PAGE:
Social Comparison

Ranking in contests and competitions is often used to motivate individual contributions but it can have negative impact on the group. This paper studies the effect of social comparison on the dispersion and predictability of individual performance. The work was done in collaboration with Sebastian Müller (LSE’18) and researchers from Aarhus University and Harvard University. We hypothesize that the effects of social comparison on effort will differ for top-performers and bottom-performers in a way that the inequality between the two increases. We use a quasi-experimental design to test our predictions with data from Topcoder, an online crowdsourcing platform that publishes computer programming contests. We find that in contests where the submitted code is evaluated against others’ submissions, rather than using an absolute scale, top-performers increase their effort while bottom-performers decrease it. As a result, relative scoring leads to a higher dispersion and somewhat higher predictability of performance, strengthening the status quo and precluding under- performers from engaging and learning. Our findings expose the drawbacks of using gamified competitions, rankings, and relative evaluations in learning environments and organizations.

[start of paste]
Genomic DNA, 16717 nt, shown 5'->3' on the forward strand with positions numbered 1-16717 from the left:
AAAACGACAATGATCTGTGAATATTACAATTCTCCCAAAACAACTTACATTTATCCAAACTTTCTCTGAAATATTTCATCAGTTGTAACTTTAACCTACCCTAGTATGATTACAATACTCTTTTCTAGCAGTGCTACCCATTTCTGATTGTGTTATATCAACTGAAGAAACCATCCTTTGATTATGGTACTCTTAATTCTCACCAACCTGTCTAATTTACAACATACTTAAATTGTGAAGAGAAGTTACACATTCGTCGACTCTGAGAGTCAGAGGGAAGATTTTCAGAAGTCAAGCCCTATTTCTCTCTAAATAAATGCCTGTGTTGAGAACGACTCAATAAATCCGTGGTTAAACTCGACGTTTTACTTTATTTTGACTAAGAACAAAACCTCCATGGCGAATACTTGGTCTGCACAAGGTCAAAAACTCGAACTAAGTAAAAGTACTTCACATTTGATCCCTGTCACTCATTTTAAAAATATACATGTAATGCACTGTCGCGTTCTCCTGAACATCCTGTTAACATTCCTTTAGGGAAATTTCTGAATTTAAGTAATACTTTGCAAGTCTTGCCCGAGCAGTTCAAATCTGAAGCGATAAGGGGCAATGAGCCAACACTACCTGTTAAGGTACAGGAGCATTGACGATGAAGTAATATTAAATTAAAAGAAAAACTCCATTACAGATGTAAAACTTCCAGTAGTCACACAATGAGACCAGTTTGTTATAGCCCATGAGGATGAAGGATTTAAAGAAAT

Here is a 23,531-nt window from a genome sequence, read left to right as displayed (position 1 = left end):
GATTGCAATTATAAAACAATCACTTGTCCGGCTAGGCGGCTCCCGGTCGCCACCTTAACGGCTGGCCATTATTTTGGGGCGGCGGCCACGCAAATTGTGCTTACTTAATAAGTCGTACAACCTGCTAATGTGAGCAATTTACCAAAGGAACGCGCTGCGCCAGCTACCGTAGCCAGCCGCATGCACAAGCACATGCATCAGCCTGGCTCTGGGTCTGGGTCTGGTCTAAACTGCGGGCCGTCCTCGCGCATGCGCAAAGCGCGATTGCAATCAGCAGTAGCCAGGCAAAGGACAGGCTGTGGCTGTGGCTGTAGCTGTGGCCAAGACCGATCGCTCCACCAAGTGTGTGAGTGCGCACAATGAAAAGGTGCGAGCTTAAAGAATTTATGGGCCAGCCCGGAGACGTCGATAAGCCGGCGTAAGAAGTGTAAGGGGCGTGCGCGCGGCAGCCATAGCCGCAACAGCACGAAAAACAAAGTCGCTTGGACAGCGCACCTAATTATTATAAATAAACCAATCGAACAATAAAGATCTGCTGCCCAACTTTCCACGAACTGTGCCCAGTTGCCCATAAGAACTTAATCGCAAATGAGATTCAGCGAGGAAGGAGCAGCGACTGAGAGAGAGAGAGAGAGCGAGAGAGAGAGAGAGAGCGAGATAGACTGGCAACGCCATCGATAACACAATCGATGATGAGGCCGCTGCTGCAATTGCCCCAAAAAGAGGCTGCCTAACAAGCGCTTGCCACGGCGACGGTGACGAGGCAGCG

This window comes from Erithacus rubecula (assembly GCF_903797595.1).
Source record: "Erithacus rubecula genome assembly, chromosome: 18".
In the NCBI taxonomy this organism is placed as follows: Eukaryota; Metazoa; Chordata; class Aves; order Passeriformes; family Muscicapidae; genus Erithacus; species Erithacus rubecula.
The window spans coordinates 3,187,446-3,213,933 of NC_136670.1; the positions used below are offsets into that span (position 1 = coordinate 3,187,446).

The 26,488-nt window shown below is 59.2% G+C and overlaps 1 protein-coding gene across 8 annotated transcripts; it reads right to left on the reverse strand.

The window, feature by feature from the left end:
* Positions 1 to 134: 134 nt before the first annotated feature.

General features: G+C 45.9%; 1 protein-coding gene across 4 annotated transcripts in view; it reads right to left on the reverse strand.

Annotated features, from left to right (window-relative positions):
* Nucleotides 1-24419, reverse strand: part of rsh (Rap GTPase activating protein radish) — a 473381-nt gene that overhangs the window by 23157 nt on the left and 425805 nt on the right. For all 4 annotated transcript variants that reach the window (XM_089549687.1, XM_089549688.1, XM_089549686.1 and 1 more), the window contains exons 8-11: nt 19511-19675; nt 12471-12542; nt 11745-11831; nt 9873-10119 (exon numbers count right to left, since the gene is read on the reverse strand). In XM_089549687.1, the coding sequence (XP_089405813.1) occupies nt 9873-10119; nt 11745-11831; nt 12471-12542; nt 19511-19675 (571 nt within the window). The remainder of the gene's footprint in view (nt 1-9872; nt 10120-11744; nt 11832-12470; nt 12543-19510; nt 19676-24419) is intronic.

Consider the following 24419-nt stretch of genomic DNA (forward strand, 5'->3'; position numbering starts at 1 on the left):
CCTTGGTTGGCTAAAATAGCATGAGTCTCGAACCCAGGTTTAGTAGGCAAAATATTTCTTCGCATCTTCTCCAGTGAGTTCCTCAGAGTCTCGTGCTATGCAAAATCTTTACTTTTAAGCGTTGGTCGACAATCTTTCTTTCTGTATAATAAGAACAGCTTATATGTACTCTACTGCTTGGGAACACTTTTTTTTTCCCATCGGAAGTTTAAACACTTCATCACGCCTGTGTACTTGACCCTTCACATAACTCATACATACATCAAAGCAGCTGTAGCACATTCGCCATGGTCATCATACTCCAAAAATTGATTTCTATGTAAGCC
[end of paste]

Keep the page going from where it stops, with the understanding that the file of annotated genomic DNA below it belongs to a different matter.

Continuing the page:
The paper was published in Proceedings of the ACM on Human-Computer Interaction and is freely available here.